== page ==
Kentucky’s public school superintendents breathed a sigh of relief last week when they received news that current-year state budget cuts would be taken off the table and that revenue collections were bullish thanks to federal coronavirus relief.

But with Republicans expanding their supermajorities in the state House and Senate – and with school choice as a perennial issue since the General Assembly passed Kentucky’s first charter school law in 2017 – local superintendents hope lawmakers will focus on passing a budget during the 30-day session that starts Jan. 5.

“From my standpoint, I do not feel that it’s appropriate to entertain any additional legislation that’s going to further reduce education funding,” Warren County Public Schools Superintendent Rob Clayton told the Daily News. “Until we adequately fund the true cost of educating our students, I don’t think it’s in the best interest of our state to entertain options that take money away from public school education.”

Bowling Green Independent School District Superintendent Gary Fields agreed. He said lawmakers should focus on meeting the state’s revenue needs during the coronavirus pandemic before acting on other issues like school choice or revising the governor’s executive powers.

“I think that needs to be held off until a regular, 60-day session in 2022,” Fields said.

Previously, the state Department of Education was considering an 8% cut to its current-year budget at the request of Kentucky’s budget director. The proposed $28.4 million in cuts would have affected services the department could offer to local school districts, including funding for technology and family resource and youth services centers – services that have been crucial for schools’ response to the coronavirus crisis.

But Gov. Andy Beshear said Nov. 4 that his administration would be able to balance the current fiscal year budget without further budget cuts to state agencies.

Instead, he forecast the state will finish the 2021 fiscal year next June with more than $460 million in its rainy day fund – which is the highest total for the fund in state history, according to a governor’s office news release.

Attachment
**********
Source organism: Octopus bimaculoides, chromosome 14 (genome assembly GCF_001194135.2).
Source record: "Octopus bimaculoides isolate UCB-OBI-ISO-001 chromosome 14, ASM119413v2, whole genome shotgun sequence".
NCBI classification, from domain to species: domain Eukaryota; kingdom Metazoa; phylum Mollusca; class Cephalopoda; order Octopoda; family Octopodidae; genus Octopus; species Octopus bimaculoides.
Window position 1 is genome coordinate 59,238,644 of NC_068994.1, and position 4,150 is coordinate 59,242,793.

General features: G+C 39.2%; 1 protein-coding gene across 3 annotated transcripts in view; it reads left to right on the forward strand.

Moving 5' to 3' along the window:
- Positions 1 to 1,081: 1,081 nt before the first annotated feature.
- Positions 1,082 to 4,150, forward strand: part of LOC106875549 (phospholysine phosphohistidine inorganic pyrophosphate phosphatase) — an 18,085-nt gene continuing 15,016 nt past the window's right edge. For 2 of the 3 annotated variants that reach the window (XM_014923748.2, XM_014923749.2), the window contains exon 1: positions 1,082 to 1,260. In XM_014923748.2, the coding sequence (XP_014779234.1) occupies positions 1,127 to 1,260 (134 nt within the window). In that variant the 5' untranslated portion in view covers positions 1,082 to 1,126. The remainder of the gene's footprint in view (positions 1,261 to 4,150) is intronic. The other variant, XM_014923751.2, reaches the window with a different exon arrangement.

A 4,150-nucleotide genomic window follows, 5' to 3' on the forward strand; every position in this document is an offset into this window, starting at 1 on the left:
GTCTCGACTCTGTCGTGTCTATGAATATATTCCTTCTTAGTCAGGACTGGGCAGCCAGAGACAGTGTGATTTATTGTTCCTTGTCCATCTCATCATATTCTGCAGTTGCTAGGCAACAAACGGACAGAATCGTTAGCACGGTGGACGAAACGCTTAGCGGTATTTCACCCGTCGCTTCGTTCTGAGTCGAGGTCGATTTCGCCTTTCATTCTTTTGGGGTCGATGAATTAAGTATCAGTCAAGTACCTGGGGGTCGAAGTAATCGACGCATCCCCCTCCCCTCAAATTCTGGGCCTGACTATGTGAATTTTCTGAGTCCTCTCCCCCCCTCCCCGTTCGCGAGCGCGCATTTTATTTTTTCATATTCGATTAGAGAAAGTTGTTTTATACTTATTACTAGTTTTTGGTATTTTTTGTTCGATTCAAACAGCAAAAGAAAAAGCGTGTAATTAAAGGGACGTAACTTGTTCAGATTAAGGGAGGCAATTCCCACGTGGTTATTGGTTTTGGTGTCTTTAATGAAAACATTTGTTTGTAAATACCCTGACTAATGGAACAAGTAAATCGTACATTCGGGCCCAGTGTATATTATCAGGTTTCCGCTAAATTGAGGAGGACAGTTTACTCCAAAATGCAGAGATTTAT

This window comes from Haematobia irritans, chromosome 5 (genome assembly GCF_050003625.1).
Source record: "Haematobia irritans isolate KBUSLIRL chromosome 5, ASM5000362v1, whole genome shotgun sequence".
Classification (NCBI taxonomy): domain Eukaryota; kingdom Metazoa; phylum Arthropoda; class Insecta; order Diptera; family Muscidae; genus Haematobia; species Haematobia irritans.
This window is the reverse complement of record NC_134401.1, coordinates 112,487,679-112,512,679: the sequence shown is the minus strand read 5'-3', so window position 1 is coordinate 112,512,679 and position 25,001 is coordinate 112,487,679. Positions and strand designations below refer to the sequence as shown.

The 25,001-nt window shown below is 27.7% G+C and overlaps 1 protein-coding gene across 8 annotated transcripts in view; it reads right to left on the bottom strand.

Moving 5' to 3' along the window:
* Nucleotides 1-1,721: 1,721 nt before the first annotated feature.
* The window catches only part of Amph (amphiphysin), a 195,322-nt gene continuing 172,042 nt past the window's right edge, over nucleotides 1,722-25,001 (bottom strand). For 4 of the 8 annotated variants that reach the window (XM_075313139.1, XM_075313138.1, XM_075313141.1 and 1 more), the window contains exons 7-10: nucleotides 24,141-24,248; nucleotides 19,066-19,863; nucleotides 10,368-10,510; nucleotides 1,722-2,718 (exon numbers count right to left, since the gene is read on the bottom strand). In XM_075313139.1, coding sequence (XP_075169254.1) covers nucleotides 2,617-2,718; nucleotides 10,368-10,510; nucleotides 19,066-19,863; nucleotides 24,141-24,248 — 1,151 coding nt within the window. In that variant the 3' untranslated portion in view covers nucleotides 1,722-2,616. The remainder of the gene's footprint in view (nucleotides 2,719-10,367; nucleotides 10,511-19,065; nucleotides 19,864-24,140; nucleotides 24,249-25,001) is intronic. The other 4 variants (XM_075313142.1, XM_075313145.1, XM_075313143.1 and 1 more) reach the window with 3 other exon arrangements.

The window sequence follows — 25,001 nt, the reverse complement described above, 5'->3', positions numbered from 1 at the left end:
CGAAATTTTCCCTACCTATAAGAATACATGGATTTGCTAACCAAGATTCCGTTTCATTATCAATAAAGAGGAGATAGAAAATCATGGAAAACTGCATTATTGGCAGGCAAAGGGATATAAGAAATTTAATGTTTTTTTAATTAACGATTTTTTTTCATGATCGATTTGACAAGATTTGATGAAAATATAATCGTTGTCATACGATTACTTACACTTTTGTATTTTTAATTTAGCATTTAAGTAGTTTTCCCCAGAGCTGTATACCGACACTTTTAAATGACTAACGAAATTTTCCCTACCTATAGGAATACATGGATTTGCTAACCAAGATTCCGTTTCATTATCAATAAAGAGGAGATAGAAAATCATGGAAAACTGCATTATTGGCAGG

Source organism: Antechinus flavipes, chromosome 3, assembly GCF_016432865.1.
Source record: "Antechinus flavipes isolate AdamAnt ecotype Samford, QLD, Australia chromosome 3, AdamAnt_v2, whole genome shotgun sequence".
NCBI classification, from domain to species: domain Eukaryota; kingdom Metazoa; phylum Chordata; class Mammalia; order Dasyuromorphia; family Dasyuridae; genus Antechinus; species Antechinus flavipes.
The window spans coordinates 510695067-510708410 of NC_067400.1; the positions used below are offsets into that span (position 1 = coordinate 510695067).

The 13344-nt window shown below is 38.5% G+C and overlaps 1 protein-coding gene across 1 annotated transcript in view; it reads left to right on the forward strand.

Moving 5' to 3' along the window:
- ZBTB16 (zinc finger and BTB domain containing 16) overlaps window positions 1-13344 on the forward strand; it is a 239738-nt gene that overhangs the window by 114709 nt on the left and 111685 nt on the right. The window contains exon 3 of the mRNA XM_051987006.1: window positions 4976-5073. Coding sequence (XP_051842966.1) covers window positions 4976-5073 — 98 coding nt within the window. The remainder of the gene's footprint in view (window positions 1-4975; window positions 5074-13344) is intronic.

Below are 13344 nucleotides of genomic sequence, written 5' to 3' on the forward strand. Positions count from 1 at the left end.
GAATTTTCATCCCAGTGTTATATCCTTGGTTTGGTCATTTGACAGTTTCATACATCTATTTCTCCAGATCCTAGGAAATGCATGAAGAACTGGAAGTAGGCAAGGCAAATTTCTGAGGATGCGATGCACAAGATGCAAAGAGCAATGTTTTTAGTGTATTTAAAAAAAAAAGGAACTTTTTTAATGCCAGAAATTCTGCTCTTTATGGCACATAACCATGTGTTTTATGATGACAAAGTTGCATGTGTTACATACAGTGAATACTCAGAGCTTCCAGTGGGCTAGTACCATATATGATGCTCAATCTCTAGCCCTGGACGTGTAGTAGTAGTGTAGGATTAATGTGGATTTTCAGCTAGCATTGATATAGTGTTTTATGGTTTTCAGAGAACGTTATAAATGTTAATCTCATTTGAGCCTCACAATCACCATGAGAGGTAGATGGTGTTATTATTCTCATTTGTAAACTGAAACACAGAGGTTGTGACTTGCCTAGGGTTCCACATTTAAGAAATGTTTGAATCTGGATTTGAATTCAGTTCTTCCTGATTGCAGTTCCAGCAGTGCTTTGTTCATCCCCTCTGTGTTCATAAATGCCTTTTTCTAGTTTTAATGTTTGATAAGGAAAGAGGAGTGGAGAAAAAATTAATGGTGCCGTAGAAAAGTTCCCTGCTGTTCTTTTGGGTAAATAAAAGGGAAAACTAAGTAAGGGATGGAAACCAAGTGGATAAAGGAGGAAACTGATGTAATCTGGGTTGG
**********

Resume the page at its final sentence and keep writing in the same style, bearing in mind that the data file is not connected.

“Today’s news means that critical areas such as education, health care and public safety will not suffer from midyear cuts but will instead be fully supported at their budgeted amounts,” Beshear said in the release. “A number of factors that helped in balancing the budget include better-than-expected revenue collections through the first four months, which has been supported by federal COVID-19 relief payments to Kentucky’s businesses and individuals as well as the substantial investment in health care spending in response to the pandemic.”

Both local superintendents said their districts left certain positions open in anticipation of the proposed cuts.

“With the pandemic, we were fully expecting this reduction to play out,” Clayton said. “When we found out that that was not going to be necessary, it creates a great deal of optimism that we may be able to withstand this financial challenge.”

Still, even with the cuts off the table, both school districts have shouldered costs as a result of their responses to the pandemic. Clayton put that number for his district at greater than $1 million.

“We have incurred a significant increase in expenses this year because we’ve tried to implement safety measures across the district that we felt like would help us mitigate the spread of the virus,” said Clayton, who is holding out hope for another round of federal coronavirus relief.

Clayton said his district is considering its plans for continuing in-person instruction early next year. WCPS and BGISD have been offering in-person classes on a schedule that blends virtual and classroom instruction on alternating days.

“We would like to expand it,” Clayton said of WCPS’ in-person classes.

But with the coronavirus raging throughout the state, “right now is not the appropriate time to determine whether or not we can increase the capacity at our schools,” Clayton said.

“We are committed to giving our families as much notice as possible,” Clayton said of the district’s plans on that front.

Fields said his district is planning to stick to its current hybrid-learning model through December. It’s evaluating how to proceed in January.

“My hope is we will have some decision probably a month from now, early December,” Fields said.

BGISD has sent parents of students attending its virtual academy a survey to “take the temperature” of those students’ preferences for instruction. About 900 students are taking classes purely online, while 3,200 others are on the hybrid A/B schedule for in-person classes.

All of Warren County is currently in the red according to a virus incidence rate map maintained by the state. But local schools are remaining open, citing local data they say showed their masking, social distancing and sanitation efforts are working to slow the spread of COVID-19.

“If everyone would approach their day like we do inside of our school buildings in Bowling Green and Warren County, we would be doing a lot better,” Fields said.

– Follow education reporter Aaron Mudd on Twitter @BGDN_edbeat or visit

– Follow education reporter Aaron Mudd on Twitter @BGDN_edbeat or visit

Education reporter. Covers education and related issues, focusing primarily on the Bowling Green and Warren County public school districts and Western Kentucky University.

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